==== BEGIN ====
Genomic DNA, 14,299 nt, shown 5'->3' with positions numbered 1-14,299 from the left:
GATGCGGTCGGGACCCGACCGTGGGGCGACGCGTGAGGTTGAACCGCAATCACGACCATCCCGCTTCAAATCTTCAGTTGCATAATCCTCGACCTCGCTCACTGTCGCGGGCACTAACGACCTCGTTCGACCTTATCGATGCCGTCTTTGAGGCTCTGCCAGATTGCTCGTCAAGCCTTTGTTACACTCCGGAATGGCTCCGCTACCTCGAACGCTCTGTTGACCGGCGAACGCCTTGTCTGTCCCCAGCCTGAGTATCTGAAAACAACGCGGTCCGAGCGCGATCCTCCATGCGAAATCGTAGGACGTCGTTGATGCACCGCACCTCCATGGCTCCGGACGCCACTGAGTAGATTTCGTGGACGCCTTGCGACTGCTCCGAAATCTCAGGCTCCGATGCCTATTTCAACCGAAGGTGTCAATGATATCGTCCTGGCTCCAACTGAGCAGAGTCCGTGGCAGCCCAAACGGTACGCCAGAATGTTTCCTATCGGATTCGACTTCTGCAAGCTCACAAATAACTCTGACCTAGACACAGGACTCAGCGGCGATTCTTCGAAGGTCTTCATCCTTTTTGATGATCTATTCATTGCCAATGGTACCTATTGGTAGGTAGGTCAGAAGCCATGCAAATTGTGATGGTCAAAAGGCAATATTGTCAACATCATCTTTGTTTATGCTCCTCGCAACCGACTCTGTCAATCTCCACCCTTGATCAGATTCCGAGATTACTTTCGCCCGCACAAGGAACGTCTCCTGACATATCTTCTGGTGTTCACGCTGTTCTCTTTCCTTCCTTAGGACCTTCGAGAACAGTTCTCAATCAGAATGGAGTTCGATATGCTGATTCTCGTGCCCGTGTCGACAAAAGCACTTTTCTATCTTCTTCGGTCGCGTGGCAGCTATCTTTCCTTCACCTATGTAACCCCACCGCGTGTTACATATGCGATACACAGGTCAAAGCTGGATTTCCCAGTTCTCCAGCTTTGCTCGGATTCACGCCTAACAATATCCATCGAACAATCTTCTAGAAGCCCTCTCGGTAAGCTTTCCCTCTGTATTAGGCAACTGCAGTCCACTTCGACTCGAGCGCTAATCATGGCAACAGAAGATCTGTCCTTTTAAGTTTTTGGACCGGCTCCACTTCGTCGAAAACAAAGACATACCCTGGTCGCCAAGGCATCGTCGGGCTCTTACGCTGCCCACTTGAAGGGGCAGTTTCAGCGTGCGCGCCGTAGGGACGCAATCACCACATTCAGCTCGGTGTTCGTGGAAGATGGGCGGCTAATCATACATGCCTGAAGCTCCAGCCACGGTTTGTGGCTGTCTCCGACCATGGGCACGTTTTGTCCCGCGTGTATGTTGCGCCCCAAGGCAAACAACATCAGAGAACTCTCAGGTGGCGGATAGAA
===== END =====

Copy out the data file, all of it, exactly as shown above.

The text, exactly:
Genomic DNA, 14,299 nt, shown 5'->3' with positions numbered 1-14,299 from the left:
GATGCGGTCGGGACCCGACCGTGGGGCGACGCGTGAGGTTGAACCGCAATCACGACCATCCCGCTTCAAATCTTCAGTTGCATAATCCTCGACCTCGCTCACTGTCGCGGGCACTAACGACCTCGTTCGACCTTATCGATGCCGTCTTTGAGGCTCTGCCAGATTGCTCGTCAAGCCTTTGTTACACTCCGGAATGGCTCCGCTACCTCGAACGCTCTGTTGACCGGCGAACGCCTTGTCTGTCCCCAGCCTGAGTATCTGAAAACAACGCGGTCCGAGCGCGATCCTCCATGCGAAATCGTAGGACGTCGTTGATGCACCGCACCTCCATGGCTCCGGACGCCACTGAGTAGATTTCGTGGACGCCTTGCGACTGCTCCGAAATCTCAGGCTCCGATGCCTATTTCAACCGAAGGTGTCAATGATATCGTCCTGGCTCCAACTGAGCAGAGTCCGTGGCAGCCCAAACGGTACGCCAGAATGTTTCCTATCGGATTCGACTTCTGCAAGCTCACAAATAACTCTGACCTAGACACAGGACTCAGCGGCGATTCTTCGAAGGTCTTCATCCTTTTTGATGATCTATTCATTGCCAATGGTACCTATTGGTAGGTAGGTCAGAAGCCATGCAAATTGTGATGGTCAAAAGGCAATATTGTCAACATCATCTTTGTTTATGCTCCTCGCAACCGACTCTGTCAATCTCCACCCTTGATCAGATTCCGAGATTACTTTCGCCCGCACAAGGAACGTCTCCTGACATATCTTCTGGTGTTCACGCTGTTCTCTTTCCTTCCTTAGGACCTTCGAGAACAGTTCTCAATCAGAATGGAGTTCGATATGCTGATTCTCGTGCCCGTGTCGACAAAAGCACTTTTCTATCTTCTTCGGTCGCGTGGCAGCTATCTTTCCTTCACCTATGTAACCCCACCGCGTGTTACATATGCGATACACAGGTCAAAGCTGGATTTCCCAGTTCTCCAGCTTTGCTCGGATTCACGCCTAACAATATCCATCGAACAATCTTCTAGAAGCCCTCTCGGTAAGCTTTCCCTCTGTATTAGGCAACTGCAGTCCACTTCGACTCGAGCGCTAATCATGGCAACAGAAGATCTGTCCTTTTAAGTTTTTGGACCGGCTCCACTTCGTCGAAAACAAAGACATACCCTGGTCGCCAAGGCATCGTCGGGCTCTTACGCTGCCCACTTGAAGGGGCAGTTTCAGCGTGCGCGCCGTAGGGACGCAATCACCACATTCAGCTCGGTGTTCGTGGAAGATGGGCGGCTAATCATACATGCCTGAAGCTCCAGCCACGGTTTGTGGCTGTCTCCGACCATGGGCACGTTTTGTCCCGCGTGTATGTTGCGCCCCAAGGCAAACAACATCAGAGAACTCTCAGGTGGCGGATAGAA